Fig. 11


Fig. 11.

Spatial features of the exit area: (a) area share graph and (b) integration and isovist.

Comparing the overall characteristics of the exit path and entrance path, the area share showed similar values with 10.89% and 9.59% for the exit and entrance paths, respectively. However, comparing the overall integrity and visible area ratio, the overall integrity of the exit path was 2.42, which was much smaller than that of the entrance path, which was 4.32. The visible area ratio of the exit path was 9.94%, which was much higher than that of the entrance path, which was 3.83%. The entrance path was designed in a long and complicated manner to minimize the number of moving paths for efficient management, such as ticketing, whereas the exit path was relatively short and simple because of its important function of the safe and prompt exit of the audience.

4.3. Ticketing area and snack bar area

4.3.1. Ticketing area

In terms of the area share of the ticketing area, CGV1, MMC, Artreon, and Cinecity of the single-storied composition type had relatively large values of 1.05%, 1.01%, 0.88%, and 0.97%, respectively. On the contrary, CGV2, Megabox, and Daehan Theater of the multi-storied composition type had relatively small values of 0.45%, 0.46%, and 0.36%, respectively. This finding was closely related to the planning of the lobby area. As mentioned previously, in the case of multi-storied composition, the spare space under the theater can be used as lobby area; thus, the total area of usage increases. As a result, the share of ticketing area, which usually takes a proportional size to the theater size, naturally decreases.

The overall integrity and visible area ratio did not show distinct characteristics, except for CGV1, which had a very high visible area ratio of 27.19% (Fig. 12 ).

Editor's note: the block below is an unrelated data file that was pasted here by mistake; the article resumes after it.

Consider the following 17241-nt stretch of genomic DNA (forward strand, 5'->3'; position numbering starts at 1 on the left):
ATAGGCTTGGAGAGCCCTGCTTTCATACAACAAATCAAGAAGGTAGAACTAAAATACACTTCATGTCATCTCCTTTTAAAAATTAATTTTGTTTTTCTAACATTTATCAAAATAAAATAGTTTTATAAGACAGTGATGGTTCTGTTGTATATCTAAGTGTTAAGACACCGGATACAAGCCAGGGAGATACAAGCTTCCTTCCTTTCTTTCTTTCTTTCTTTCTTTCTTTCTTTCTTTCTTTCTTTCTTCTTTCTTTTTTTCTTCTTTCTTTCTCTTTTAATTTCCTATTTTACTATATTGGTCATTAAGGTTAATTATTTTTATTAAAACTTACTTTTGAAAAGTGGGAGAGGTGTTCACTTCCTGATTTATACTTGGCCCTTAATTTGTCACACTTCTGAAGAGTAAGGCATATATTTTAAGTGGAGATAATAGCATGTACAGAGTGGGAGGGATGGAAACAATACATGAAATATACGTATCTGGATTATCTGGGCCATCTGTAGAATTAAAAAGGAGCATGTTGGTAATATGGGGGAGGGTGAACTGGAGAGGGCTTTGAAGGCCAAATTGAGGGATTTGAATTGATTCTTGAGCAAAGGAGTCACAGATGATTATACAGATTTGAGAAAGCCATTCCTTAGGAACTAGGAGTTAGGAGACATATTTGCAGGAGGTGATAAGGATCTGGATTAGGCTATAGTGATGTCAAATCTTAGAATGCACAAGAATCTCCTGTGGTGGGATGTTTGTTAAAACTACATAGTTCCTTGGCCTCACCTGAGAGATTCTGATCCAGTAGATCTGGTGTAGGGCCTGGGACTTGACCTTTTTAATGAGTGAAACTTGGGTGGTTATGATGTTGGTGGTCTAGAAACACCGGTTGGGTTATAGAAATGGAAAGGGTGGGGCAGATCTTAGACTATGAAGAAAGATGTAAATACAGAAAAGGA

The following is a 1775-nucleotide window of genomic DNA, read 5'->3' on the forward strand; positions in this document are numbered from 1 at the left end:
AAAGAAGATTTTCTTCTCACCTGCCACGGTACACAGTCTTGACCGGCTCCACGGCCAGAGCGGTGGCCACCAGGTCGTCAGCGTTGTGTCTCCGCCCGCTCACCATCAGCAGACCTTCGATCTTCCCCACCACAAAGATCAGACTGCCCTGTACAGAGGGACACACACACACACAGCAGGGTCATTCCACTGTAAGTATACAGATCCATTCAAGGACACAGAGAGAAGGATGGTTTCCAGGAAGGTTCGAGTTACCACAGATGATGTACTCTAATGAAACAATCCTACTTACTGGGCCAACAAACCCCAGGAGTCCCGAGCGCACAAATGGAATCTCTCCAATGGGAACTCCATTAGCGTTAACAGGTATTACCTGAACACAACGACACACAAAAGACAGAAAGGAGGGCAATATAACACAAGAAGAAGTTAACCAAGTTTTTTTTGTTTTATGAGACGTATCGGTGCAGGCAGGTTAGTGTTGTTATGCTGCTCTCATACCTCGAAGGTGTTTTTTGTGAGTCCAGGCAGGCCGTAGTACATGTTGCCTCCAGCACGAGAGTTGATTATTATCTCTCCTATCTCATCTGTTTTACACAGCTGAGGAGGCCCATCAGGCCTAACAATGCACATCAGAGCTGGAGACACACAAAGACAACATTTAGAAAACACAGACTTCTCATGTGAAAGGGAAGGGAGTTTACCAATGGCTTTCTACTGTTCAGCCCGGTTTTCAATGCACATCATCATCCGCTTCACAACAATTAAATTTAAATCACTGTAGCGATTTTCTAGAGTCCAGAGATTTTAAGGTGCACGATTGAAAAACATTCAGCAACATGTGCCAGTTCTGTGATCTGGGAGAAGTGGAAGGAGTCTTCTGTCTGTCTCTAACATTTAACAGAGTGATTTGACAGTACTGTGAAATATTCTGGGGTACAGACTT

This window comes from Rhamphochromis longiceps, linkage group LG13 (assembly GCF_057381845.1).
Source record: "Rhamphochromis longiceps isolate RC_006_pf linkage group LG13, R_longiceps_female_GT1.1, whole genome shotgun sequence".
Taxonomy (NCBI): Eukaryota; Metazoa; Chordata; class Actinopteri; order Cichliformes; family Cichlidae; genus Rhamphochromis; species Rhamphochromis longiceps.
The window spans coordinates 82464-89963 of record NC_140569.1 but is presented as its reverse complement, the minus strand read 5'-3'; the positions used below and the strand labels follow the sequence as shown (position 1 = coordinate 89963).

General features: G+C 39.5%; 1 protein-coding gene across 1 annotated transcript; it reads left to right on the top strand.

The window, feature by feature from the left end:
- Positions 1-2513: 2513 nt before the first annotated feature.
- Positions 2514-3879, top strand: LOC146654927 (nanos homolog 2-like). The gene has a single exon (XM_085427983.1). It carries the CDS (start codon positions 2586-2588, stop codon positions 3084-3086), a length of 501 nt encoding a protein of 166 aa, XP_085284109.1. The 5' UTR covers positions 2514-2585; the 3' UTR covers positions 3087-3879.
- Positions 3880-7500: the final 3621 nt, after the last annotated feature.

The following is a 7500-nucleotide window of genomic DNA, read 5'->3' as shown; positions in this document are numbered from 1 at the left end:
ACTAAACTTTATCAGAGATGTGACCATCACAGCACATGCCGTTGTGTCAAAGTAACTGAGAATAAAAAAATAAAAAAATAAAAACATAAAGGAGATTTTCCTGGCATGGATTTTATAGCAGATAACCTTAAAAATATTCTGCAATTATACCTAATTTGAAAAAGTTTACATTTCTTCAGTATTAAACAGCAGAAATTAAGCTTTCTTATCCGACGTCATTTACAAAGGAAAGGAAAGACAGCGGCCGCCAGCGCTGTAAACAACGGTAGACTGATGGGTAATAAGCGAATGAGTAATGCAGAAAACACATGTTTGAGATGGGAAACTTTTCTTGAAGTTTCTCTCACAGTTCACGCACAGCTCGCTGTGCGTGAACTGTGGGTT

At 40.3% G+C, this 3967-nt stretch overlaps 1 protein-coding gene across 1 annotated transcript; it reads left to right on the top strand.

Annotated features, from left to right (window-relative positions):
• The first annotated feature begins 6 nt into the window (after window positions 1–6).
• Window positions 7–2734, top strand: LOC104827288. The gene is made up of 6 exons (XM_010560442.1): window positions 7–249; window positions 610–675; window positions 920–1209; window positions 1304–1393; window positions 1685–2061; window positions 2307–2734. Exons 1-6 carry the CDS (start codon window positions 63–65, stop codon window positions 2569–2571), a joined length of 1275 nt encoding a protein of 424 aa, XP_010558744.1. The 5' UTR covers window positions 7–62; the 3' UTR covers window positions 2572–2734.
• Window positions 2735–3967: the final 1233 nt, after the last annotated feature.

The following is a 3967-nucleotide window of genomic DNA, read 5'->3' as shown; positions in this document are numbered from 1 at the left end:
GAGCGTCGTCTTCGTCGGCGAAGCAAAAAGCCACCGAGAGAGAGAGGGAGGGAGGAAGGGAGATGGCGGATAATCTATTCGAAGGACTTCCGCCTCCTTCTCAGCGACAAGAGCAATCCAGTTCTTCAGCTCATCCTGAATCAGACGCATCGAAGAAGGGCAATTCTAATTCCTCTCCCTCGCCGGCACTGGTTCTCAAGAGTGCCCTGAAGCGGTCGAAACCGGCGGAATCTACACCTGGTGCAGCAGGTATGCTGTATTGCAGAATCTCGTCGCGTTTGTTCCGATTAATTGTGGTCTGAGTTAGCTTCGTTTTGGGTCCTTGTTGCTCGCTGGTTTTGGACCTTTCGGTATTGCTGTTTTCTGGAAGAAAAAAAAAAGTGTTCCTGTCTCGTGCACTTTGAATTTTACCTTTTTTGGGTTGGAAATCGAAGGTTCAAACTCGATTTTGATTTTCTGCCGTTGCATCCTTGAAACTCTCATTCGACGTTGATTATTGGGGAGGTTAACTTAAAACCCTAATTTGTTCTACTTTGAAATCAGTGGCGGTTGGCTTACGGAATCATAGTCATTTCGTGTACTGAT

Fig. 12


Fig. 12.

Spatial features of the ticketing area: (a) area share graph and (b) integration and isovist.

4.3.2. Snack bar

The area share of the snack bar showed similar properties in general. Artreon, Cinecity, and Daehan Theater of the vertical composition type had a relatively high area share of 1.75%, 1.19%, and 4.77%, respectively, compared with CGV1, CGV2, MMC, and Megabox of the horizontal composition type, which had an area share of 0.97%, 0.80%, 0.82%, and 0.92%, respectively. Among them, Artreon and Cinecity of the vertical single-storied composition type had a relatively higher area share than Daehan Theater of the vertical multi-storied composition type. This finding can be attributed to the fact that, owing to the characteristic of the vertical single-storied composition, which has a spatial limit in the theater level, the main lobby is usually located on the first or second floor, where the snack bar is relatively spatially designed. As in the case of the ticketing area, the overall integrity and visible area ratio did not show distinct characteristics, except for CGV1. In the case of CGV1, the visible area ratio was particularly high, with a value of 30.94%, because of the huge lobby located at the center (Fig. 13 ).


Fig. 13


Fig. 13.

Spatial features of the snack bar: (a) area share graph and (b) integration and isovist.

4.4. Discussion